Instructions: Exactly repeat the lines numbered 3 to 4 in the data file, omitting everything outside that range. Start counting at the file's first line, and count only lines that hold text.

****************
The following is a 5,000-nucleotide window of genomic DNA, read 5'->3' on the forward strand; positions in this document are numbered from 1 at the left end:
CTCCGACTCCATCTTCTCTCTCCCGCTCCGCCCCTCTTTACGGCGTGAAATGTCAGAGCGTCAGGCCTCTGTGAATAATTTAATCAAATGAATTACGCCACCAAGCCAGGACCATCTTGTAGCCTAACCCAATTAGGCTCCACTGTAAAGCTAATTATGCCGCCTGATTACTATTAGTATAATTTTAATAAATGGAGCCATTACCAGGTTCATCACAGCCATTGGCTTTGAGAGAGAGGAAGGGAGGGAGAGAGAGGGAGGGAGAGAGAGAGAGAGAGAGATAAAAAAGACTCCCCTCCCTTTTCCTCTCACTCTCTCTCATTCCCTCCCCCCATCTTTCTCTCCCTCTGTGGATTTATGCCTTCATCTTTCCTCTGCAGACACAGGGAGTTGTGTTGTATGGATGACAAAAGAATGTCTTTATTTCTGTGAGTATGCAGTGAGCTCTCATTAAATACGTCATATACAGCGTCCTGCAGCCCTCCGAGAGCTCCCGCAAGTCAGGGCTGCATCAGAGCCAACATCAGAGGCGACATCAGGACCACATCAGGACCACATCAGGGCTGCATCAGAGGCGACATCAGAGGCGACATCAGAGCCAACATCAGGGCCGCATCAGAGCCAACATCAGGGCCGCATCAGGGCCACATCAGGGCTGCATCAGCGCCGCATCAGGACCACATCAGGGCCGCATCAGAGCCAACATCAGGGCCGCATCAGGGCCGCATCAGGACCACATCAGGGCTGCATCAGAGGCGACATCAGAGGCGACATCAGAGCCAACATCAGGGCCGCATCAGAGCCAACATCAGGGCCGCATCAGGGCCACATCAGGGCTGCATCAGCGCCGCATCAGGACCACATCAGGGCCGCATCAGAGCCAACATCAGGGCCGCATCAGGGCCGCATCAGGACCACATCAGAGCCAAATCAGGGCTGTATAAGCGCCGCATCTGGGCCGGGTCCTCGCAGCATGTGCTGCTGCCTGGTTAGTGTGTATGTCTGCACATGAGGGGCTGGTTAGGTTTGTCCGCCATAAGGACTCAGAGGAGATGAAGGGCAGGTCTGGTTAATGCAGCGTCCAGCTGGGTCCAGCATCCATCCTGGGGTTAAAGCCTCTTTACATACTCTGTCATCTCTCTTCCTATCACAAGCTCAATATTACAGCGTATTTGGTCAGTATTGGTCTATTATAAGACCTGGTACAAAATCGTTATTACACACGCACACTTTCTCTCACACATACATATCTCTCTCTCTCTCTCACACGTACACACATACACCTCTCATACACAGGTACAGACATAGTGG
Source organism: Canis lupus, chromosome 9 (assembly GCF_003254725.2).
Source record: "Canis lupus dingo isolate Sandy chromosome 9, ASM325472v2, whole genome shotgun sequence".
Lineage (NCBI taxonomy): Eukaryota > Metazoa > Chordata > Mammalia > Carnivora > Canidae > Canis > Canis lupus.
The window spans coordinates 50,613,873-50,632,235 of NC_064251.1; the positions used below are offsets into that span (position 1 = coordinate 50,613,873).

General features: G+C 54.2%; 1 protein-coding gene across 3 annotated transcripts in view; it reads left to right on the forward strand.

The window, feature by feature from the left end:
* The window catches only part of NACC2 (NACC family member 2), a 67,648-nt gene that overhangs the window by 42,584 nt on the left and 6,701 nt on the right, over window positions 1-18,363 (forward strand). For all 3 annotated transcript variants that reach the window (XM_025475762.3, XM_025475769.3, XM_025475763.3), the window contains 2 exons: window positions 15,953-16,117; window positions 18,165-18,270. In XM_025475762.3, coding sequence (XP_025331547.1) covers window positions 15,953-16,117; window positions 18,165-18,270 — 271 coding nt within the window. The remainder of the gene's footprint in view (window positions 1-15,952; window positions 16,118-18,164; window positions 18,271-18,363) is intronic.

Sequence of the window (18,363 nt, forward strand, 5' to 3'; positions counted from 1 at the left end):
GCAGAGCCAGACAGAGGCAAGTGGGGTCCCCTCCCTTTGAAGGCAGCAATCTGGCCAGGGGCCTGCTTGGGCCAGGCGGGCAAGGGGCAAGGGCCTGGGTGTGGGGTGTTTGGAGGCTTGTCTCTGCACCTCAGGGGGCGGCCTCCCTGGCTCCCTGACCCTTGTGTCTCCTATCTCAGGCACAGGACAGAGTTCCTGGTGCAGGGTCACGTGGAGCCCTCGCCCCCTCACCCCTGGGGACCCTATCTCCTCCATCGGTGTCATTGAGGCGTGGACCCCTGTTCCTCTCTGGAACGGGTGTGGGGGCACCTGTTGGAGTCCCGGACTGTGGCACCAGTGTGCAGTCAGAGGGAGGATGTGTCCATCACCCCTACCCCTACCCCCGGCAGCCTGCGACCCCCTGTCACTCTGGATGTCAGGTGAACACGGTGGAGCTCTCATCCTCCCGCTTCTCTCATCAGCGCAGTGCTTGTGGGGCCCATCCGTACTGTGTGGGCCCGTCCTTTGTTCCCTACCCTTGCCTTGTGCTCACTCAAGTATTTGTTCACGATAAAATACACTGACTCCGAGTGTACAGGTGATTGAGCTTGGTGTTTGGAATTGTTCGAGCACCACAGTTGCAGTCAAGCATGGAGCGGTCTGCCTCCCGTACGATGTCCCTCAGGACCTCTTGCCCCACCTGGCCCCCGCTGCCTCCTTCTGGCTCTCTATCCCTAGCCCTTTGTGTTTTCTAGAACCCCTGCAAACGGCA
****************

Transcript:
Source organism: Canis lupus, chromosome 9 (assembly GCF_003254725.2).
Source record: "Canis lupus dingo isolate Sandy chromosome 9, ASM325472v2, whole genome shotgun sequence".